The Charles Schwab Challenge boasted a leader board of chalk and intrigue. One could dismiss it as a byproduct of a loaded field, yet Colonial’s weekend lineup was one most majors can only dream. Fourteen players began Sunday within three shots of the lead, a list that included two of the biggest attractions in the game in Rory McIlroy and Justin Thomas, the wildly underrated Xander Schauffele, rising star Morikawa, reigning U.S. Open champ Gary Woodland and everyone’s favorite talking point Patrick Reed. There was also the ongoing fascination of Bryson DeChambeau, whose bodybuilding metamorphosis has gone from novelty act to act of disruption, and the play of Harold Varner III, whose performance against the backdrop of civil unrest was an inspiring display.

Still, it was the presence of Spieth that elevated Colonial to must-see TV. His revival, a shot-by-shot rollercoaster ride that is not for the faint of heart, is among the sport’s biggest storylines not involving a certain 44-year-old, 15-time major winner. That the Spieth Cyclone hit a few banks and froze on its barrel roll is beside the point. For the PGA Tour is a glorified stage hand. It can paint a beautiful backdrop and get the lighting just right. But the show, ultimately, is dependent on the players, especially its marquee names, getting on stage to perform, and they did just that at Colonial.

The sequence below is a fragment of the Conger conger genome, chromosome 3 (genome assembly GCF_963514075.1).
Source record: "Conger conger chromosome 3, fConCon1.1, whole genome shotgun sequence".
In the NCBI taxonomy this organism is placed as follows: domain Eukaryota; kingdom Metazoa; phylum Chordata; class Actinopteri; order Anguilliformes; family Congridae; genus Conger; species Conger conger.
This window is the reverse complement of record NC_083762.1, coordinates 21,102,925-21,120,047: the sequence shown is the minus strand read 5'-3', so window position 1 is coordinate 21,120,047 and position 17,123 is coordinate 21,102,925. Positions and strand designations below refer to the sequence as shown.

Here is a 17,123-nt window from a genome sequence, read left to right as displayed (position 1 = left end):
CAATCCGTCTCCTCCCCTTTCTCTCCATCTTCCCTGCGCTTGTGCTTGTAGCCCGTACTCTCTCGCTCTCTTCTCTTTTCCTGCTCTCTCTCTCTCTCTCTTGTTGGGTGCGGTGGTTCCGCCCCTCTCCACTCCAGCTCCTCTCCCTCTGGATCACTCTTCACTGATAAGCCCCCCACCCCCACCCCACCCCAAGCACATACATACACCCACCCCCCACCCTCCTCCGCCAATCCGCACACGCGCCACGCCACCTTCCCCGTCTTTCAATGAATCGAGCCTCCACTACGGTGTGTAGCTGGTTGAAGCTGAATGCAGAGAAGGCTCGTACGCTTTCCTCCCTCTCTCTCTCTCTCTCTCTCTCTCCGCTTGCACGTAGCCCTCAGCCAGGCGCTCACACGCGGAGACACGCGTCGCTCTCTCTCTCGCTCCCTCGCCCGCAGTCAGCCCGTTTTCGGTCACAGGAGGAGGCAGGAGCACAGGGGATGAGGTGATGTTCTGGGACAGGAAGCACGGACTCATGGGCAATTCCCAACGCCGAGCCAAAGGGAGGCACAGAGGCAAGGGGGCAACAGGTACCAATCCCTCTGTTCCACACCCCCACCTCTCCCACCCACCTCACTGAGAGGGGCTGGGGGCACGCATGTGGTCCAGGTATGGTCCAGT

As for the show’s broadcast, CBS, much-maligned for its presentations the past few seasons, was nimble with a skeleton crew, only the diehards noticing a drop in production value. Granted, it wasn’t perfect—there were miscues from Spieth that didn't make it to air, and kudos for the network for seemingly adding commercials in a time when most advertisers are pulling their products back—but a modicum of leniency is warranted.

Darren Carroll for Golf Digest

Nevertheless, there is an urgency to get things right across the board, for desires that are not entirely altruistic.

The National Basketball Association’s return saw a hiccup over the weekend, a faction of players raising the question if playing is the right thing amid the Black Lives Matter moment. Meanwhile Major League Baseball, as it is prone to do, seems intent on self-destruction. Football, golf’s feared enemy, is also experiencing bumps, as college programs are reporting positive cases to their student-athletes in their return to campus. In short, for the foreseeable future, golf is going to be the only game in town, a sentiment supported by the early TV returns (CBS reported household ratings were up 50 percent from last year’s Colonial third-round action). The sport, which has longed to grow its audience, is getting its opportunity.

“I know there’s a lot of people that are watching us, and hopefully they’re proud of what’s been done here,” Monahan said.

There will be time to evaluate this daredevil feat, particularly as the tour journeys across the country—and the coronavirus beast does the same. Setting up shop at a new course and in a new state as the tour arrives at Harbour Town for this week’s RBC Heritage poses its own next-level challenge. As Monahan noted, much work remains. After all, this is a high-wire walk that’s never been done. Through Week 1, all that matters is it did not fall.